To the Editor.—The management of dissecting aortic aneurysms remains controversial. There appears to be general agreement that surgery is indicated for complications such as retrograde leak with pericardial tamponade, free aortic insufficiency, localized rupture, occlusion of a major artery, or continued dissection under adequate antihypertensive therapy. All these complications may be readily diagnosed except for a small retrograde leak into the pericardium with increasing low cardiac output secondary to pericardial tamponade.
Report of a Case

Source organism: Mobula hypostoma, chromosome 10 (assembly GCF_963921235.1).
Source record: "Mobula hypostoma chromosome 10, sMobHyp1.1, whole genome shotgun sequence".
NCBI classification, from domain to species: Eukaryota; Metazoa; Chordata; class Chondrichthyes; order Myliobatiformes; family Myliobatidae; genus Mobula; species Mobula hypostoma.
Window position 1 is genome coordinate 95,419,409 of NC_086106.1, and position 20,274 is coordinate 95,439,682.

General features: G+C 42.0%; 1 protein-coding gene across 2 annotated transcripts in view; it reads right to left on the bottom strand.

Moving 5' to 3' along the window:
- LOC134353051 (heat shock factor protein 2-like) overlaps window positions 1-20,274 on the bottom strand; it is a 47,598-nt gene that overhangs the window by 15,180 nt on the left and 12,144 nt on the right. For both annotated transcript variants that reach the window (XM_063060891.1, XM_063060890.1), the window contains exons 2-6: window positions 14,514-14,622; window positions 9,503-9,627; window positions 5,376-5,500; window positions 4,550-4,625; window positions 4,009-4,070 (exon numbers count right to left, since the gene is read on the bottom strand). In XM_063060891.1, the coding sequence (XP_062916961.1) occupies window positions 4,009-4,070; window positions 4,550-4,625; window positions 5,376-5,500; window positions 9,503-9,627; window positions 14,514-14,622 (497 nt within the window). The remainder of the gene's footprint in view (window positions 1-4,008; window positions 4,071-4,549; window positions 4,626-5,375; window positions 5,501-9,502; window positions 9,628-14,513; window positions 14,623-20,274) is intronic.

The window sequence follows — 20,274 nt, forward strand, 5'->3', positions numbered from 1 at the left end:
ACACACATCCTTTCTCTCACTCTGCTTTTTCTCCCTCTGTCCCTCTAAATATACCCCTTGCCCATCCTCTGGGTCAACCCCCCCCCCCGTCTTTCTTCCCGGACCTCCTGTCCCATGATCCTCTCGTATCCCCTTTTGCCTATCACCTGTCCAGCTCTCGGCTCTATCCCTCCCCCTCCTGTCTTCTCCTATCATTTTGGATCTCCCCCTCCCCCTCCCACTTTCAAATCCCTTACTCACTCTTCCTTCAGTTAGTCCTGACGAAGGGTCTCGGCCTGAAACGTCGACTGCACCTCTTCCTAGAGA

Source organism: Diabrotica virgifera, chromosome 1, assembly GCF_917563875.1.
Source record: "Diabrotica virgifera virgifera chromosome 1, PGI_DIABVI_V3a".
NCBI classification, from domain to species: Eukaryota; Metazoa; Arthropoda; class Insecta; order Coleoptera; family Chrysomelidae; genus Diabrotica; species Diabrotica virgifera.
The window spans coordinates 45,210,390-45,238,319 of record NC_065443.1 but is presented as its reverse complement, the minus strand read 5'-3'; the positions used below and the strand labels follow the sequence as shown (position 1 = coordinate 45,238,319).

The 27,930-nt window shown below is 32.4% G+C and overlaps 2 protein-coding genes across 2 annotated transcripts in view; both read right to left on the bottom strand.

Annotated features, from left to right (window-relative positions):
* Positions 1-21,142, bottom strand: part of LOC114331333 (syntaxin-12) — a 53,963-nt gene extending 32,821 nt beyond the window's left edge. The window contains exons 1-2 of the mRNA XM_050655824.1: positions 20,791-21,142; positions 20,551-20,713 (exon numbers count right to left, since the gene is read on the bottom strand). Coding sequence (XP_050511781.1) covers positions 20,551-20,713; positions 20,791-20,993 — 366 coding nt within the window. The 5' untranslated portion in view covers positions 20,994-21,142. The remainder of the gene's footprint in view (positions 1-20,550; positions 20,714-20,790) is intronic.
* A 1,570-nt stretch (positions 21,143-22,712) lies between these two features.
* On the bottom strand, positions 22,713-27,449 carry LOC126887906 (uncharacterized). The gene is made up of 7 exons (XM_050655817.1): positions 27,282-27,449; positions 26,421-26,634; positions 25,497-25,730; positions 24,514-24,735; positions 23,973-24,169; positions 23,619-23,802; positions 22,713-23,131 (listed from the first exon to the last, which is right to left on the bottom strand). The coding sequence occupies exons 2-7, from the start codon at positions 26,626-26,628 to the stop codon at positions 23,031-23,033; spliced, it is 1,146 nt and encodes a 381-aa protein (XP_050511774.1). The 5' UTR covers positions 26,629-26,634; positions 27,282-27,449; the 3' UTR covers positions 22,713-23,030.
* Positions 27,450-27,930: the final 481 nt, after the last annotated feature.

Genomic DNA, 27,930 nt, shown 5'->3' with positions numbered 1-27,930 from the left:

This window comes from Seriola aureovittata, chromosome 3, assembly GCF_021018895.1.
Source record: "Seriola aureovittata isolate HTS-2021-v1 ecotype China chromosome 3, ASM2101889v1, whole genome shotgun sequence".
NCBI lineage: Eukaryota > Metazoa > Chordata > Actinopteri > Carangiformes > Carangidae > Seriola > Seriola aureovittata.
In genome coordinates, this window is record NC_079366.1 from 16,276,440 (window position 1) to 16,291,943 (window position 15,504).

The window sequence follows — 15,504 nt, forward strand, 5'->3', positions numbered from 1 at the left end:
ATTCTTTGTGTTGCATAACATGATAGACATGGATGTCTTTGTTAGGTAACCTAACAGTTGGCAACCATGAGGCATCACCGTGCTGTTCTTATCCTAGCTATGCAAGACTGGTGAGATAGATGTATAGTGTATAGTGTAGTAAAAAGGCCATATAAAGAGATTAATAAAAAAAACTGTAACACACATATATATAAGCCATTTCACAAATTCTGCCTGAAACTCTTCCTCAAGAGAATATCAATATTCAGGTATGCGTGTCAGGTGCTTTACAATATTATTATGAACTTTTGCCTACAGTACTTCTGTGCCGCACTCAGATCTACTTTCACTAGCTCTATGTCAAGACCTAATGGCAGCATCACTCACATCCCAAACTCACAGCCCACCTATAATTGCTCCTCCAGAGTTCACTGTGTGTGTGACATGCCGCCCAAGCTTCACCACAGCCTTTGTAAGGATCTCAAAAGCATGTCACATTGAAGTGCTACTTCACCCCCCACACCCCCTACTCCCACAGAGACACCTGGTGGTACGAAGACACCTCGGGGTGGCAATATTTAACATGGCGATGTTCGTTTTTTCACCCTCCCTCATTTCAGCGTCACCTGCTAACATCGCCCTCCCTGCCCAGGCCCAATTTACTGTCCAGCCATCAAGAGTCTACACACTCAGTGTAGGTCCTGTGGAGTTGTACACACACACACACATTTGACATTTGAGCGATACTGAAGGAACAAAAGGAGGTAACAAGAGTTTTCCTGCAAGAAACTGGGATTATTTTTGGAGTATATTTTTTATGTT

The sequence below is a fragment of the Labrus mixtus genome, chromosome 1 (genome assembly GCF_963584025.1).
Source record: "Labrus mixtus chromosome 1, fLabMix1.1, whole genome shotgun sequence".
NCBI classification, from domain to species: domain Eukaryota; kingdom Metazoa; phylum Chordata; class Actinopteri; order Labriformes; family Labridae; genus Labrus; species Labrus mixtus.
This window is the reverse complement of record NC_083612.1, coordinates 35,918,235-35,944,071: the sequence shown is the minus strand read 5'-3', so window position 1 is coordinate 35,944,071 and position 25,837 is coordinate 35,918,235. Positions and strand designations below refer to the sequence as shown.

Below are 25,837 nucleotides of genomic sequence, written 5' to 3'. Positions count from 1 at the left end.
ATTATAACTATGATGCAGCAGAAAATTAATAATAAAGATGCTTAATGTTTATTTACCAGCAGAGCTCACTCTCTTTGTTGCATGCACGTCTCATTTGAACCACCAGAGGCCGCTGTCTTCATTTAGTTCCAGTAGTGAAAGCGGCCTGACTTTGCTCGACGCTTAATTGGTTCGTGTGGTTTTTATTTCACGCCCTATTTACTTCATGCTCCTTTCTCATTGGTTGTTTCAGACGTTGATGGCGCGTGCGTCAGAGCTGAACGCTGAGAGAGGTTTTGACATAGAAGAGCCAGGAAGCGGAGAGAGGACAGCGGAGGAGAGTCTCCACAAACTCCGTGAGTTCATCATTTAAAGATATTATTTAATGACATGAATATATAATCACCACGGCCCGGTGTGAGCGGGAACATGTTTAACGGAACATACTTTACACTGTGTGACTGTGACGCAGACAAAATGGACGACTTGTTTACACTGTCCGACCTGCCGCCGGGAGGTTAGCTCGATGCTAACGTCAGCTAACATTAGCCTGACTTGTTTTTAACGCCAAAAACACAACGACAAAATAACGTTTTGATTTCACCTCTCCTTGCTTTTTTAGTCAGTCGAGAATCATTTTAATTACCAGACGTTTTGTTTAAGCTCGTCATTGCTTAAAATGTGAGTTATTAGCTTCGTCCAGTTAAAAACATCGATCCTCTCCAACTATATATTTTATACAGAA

We recently admitted a 47-year-old white male messenger of normal habitus; he complained of severe chest pain. Aortography revealed an aortic dissection with associated aortic insufficiency. Clinically, the patient responded well to antihypertensive therapy as originally described by Wheat and Palmer.1The patient refused an operation and the problem of management was as follows: should the patient manifest low cardiac output, would it be due to a myocardial factor or pericardial tamponade?So